Please read more here.
All the research about language learning boils down to two things—if you spend time speaking and reading, you’ll get better fast.
But reading, for kids in immersion, isn’t a slam dunk because there simply aren’t all that many things available in Chinese simple enough for them to read. They’re starting to be published but it’s not quite the smorgasbord any American child takes for granted at the local library.
One of the places it’s starting to come together is 5QChannel, a website for learning Chinese based in Taiwan. It was originally created to help overseas learners, mostly the kids of Taiwanese expats, keep up with their Chinese. But as the demand for material that works for American kids who are learning Chinese grows, 5QChannel has added pages that work for English-speaking students learning Chinese as well.
I recently met with Tseng Jr-Shi, the creator of the web site, as he was visiting schools in the United States. The poor man. I nearly talked his ear off talking about the need for interesting, fun and enticing stories in Chinese that immersion students can read for pleasure. He was eager to hear how our children learn Chinese and what sorts of things they, and their schools, are looking for.
The site is becoming easier to use for parents who don’t read Chinese They’ve now got a nice FAQ (Frequently Asked Questions) page up in English.
You can also sign up for the blog and get updates—I’m hoping if enough of us do they’re realize what a great market we are and add more quickly.
Click the characters at the bottom of the third tile to the right on the home page, the one with what looks like a lion emperor jumping up in a blaze of light. From there you’ll see a bunch of videos the site has created.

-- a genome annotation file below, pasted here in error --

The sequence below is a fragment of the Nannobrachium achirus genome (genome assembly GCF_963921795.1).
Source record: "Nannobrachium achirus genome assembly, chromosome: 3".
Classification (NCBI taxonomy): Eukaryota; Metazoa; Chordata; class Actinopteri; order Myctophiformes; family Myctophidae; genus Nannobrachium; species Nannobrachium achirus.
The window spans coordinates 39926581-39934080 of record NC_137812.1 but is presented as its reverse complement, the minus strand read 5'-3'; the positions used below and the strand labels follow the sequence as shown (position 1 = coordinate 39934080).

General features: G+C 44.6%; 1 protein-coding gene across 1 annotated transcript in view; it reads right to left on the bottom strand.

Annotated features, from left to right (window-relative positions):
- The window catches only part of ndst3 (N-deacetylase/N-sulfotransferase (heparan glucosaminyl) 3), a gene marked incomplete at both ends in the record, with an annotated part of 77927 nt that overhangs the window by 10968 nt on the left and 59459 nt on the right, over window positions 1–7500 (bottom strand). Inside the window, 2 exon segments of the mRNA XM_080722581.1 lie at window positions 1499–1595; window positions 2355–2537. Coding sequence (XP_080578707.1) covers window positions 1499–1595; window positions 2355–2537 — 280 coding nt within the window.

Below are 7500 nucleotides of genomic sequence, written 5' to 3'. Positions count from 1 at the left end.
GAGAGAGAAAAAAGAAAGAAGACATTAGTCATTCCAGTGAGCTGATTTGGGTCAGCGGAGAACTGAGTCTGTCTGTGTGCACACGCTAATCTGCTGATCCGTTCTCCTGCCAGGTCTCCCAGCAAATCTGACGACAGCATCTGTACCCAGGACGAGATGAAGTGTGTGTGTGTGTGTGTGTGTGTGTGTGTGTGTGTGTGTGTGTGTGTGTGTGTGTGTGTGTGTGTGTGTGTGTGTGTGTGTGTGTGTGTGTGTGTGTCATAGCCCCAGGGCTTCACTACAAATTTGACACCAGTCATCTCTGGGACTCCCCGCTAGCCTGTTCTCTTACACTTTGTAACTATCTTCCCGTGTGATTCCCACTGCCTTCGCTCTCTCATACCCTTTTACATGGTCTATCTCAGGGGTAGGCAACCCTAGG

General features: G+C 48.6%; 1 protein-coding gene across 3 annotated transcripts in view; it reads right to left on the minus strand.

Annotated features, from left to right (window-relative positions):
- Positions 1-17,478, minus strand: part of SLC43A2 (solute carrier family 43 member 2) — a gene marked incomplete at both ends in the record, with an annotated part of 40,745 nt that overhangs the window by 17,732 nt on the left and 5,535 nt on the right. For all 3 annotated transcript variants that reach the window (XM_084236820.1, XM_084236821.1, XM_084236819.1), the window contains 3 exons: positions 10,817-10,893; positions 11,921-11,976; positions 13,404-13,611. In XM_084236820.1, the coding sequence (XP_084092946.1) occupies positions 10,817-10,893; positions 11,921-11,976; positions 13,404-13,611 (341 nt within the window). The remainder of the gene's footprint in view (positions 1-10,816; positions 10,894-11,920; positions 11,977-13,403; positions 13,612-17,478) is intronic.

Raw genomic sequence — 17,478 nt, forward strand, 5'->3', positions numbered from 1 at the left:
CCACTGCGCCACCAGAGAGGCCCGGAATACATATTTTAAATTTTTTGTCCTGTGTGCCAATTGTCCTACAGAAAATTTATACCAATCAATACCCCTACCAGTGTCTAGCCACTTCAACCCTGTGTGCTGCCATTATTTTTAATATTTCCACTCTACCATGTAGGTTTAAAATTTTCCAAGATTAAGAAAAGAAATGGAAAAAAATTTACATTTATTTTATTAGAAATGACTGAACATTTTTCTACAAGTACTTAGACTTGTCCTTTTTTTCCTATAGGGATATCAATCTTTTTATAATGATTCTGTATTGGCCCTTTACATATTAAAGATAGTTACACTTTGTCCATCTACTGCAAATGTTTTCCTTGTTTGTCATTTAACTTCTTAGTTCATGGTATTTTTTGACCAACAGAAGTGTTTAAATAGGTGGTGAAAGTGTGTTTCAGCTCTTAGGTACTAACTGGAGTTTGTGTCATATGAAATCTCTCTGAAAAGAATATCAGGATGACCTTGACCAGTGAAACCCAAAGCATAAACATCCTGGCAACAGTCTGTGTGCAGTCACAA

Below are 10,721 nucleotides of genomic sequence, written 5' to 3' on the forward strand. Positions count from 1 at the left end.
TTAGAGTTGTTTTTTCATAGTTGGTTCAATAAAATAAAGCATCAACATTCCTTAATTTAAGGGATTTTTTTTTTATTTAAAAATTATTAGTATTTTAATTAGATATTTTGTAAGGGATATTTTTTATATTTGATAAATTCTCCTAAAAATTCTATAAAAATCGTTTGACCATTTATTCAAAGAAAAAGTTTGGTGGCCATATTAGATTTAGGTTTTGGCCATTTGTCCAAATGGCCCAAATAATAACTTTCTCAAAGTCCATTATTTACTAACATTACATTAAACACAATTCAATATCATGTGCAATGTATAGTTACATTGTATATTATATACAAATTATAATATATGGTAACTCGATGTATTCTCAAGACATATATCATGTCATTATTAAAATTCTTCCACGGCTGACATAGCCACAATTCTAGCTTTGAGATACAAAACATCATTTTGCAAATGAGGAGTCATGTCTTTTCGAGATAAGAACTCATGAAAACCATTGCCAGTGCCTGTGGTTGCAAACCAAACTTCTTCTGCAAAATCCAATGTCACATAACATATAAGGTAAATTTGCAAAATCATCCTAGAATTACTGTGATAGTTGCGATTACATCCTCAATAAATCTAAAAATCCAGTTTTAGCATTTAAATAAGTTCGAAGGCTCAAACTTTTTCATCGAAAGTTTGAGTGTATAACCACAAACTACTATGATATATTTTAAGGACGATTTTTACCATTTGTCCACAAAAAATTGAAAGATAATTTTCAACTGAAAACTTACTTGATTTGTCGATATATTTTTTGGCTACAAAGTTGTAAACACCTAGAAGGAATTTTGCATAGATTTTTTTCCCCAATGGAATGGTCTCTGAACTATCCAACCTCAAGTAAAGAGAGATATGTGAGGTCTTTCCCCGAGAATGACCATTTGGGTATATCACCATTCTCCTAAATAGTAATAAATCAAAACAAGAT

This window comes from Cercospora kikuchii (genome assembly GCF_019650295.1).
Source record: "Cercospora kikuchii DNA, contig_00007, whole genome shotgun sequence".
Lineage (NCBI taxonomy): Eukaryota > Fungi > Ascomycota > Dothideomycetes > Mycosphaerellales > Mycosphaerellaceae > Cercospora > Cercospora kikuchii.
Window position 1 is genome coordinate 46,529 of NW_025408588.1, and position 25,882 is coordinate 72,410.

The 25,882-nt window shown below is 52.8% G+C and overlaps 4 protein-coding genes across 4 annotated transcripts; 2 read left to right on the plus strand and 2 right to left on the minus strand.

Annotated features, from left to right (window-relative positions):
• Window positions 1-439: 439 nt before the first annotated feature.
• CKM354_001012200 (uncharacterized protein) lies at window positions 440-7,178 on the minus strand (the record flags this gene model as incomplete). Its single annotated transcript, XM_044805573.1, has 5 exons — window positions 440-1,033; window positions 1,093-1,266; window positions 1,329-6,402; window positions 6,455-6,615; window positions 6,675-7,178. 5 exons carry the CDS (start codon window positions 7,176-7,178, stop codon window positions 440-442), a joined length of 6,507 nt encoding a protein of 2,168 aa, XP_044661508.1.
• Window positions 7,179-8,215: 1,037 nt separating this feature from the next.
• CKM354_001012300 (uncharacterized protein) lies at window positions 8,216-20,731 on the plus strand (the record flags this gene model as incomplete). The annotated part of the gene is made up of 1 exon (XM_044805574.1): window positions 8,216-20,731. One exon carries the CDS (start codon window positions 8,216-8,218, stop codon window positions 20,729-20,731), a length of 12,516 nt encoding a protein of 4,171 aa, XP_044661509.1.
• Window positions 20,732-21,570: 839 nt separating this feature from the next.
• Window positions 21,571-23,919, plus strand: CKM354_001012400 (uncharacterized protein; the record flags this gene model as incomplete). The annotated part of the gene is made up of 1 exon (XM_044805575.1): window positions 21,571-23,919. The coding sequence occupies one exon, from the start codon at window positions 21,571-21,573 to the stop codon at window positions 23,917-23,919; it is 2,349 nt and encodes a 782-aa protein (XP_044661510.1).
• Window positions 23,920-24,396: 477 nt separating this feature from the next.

On the FAQ there’s a link to sign up for a free 30 day trial subscription. Let your kids play around on the site to see if they like the stories. If so, you can email them to get the U.S. parent discount, which is $25 per year.
Schools are also signing up for the site and using the videos and stories, so it’s possible your kids already know it from school.
Finally, they’ve got a good lineup of iPad apps available. These are great to have in the car or when kids are bored. Instead of playing games, they can watch a few cartoons in Chinese. They learn, they have fun and it’s yet another ten minutes of Mandarin time—a win-win in my book!
This is a book that might be of interest to teachers and program administrators, from the folks at the Center for Applied Linguistics.
Based on a 21st century approach to academic literacy that is aligned with today’s rigorous standards, this resource provides research-based strategies and practical, hands-on tools to help educators develop effective classroom activities. Developing Academic Literacy and Language in the Content Areas focuses on helping English learners develop academic literacy and language skills while also developing content knowledge. The components are described below and include a comprehensive workbook supported by authentic classroom video and two complete unit plans on CD-ROM. 2014
Here’s another one. This is on Sheltered Instruction, which is how kids in immersion are taught material in the Mandarin.